Food for Thought
A few times a year, I take the train down to Montreal to visit my grandmother. In the past, my grandmother would give me detailed instructions to get to her house once I got off the train. She would remind me that I could take one bus that comes at 8:00 or another bus across the street that comes at 8:30.
Over time, my grandmother has come to terms with the fact that I ignore her well-intentioned advice and simply rely on Google Maps. Unlike my grandmother, Google Maps knows if the buses are running behind schedule and how soon I can expect a bus to arrive. While my grandmother’s in-depth knowledge of Montreal’s bus routes was once an asset, this knowledge is now of little value to anyone with a smartphone.
The legal profession is evolving, and just like my grandmother’s knowledge of bus routes is of little value, many of the current skills possessed by lawyers will become of little value. This week’s articles take a closer look at changes to the legal profession and their impact on the skill sets necessary for modern legal services.
Three Articles Worth Reading
- Key excerpt: “Law and baseball share much in common. Each is self-regulated, rooted in tradition, operated as a guild for generations, big business, highly profitable—especially in major markets, and increasingly beyond the reach of most potential consumers except corporates. Both have dual identities; the law is profession and business; baseball is sport and business. Each has played that duality to its advantage. Baseball is exempt from antitrust laws because the United States Supreme Court has repeatedly characterized it a “sport,” not a business. Law is regulated by lawyers that thwart competition, relying on the false pretense that it is solely a profession and not the huge business that it is. Both industries have had insular, self-perpetuating cultures. Each is becoming more specialized, competitive, global, and data-driven. And each has new ‘players’ with new skill sets that are redefining the industry.”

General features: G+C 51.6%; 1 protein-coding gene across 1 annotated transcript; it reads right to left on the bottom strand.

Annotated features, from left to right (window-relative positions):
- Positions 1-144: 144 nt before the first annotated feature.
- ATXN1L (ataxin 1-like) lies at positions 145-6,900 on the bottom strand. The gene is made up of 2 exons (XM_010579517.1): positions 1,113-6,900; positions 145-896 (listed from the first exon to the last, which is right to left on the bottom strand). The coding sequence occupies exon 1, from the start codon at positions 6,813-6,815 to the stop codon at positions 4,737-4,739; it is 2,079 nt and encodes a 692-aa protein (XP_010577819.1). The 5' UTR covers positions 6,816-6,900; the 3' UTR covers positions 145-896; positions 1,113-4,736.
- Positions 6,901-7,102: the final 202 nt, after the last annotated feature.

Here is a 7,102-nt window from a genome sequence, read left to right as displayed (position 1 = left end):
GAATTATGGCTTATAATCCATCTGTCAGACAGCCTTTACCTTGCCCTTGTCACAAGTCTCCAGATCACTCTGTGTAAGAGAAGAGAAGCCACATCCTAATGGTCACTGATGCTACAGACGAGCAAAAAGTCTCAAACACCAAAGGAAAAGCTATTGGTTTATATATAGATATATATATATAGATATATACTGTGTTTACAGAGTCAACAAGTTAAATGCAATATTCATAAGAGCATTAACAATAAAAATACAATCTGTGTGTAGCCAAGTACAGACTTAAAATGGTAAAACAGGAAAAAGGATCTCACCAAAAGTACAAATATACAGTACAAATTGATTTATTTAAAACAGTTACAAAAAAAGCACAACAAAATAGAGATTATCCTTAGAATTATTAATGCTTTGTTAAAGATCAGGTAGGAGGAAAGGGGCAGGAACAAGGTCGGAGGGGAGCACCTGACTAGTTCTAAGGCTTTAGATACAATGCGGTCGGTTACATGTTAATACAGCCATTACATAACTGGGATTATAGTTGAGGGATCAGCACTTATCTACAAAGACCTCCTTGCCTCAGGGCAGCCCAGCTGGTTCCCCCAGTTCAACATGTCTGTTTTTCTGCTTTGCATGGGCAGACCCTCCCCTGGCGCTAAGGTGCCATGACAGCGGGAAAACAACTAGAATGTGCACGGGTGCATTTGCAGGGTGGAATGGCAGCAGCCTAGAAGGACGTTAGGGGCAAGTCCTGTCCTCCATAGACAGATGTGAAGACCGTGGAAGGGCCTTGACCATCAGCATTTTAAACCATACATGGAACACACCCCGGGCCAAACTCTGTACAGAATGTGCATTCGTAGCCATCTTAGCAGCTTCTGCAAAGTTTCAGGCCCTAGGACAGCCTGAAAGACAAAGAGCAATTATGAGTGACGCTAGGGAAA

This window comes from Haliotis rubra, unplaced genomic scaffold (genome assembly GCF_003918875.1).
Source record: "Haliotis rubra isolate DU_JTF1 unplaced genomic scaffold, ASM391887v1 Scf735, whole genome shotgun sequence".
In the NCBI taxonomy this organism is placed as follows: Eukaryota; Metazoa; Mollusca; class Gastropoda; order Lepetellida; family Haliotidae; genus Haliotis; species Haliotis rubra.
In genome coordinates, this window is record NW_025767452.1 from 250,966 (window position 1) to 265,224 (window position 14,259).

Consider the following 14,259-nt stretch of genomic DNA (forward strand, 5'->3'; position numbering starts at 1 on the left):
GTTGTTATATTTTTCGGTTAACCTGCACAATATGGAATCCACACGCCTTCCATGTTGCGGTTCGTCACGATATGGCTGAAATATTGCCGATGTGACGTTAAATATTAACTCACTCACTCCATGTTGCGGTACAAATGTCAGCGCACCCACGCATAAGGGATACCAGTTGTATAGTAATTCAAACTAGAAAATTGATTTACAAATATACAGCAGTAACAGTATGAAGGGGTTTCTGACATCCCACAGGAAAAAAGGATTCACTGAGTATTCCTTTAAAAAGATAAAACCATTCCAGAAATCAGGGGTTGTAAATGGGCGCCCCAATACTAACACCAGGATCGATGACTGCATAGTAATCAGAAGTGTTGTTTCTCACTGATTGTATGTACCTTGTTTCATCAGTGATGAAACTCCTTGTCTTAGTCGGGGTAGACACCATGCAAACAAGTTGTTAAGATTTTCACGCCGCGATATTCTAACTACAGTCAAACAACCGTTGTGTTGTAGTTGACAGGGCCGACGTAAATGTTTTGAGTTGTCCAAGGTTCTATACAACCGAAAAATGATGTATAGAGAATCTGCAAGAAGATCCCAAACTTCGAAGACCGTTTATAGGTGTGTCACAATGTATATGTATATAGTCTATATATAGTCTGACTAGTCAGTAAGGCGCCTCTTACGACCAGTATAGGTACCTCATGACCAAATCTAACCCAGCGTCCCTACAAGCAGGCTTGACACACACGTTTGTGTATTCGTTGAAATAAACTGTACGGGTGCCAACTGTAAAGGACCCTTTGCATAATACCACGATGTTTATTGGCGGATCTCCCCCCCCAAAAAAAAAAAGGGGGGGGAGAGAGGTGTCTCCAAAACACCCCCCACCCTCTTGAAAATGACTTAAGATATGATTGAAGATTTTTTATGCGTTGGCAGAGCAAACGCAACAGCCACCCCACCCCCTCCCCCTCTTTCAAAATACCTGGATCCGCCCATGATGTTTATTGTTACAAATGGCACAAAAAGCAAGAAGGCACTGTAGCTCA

- Why it matters: This is another fantastic article from Mark Cohen. Two weeks ago, I discussed the parallels between the role of scouts in baseball and the role of lawyers in legal services. As Mark notes in this article, baseball is no longer just about baseball players. Modern management teams in baseball are guided by analytically-minded members, many of whom are not former baseball players. In the legal profession, we can expect to see (and are already seeing) the introduction of legal operations professionals who have business and technological expertise – but not necessary a legal background. While lawyers will remain key players in the delivery of legal services, they will no longer be the only players. It is no surprise that the most successful baseball teams in recent years have been led by analytically-minded leaders who have been able to take advantage of inefficiencies in the way that baseball teams have traditionally operated. The same will likely hold true in law – it will be challenging for those legal service providers who cling to the status quo to compete against those providers who are willing and able to embrace modern best-practices.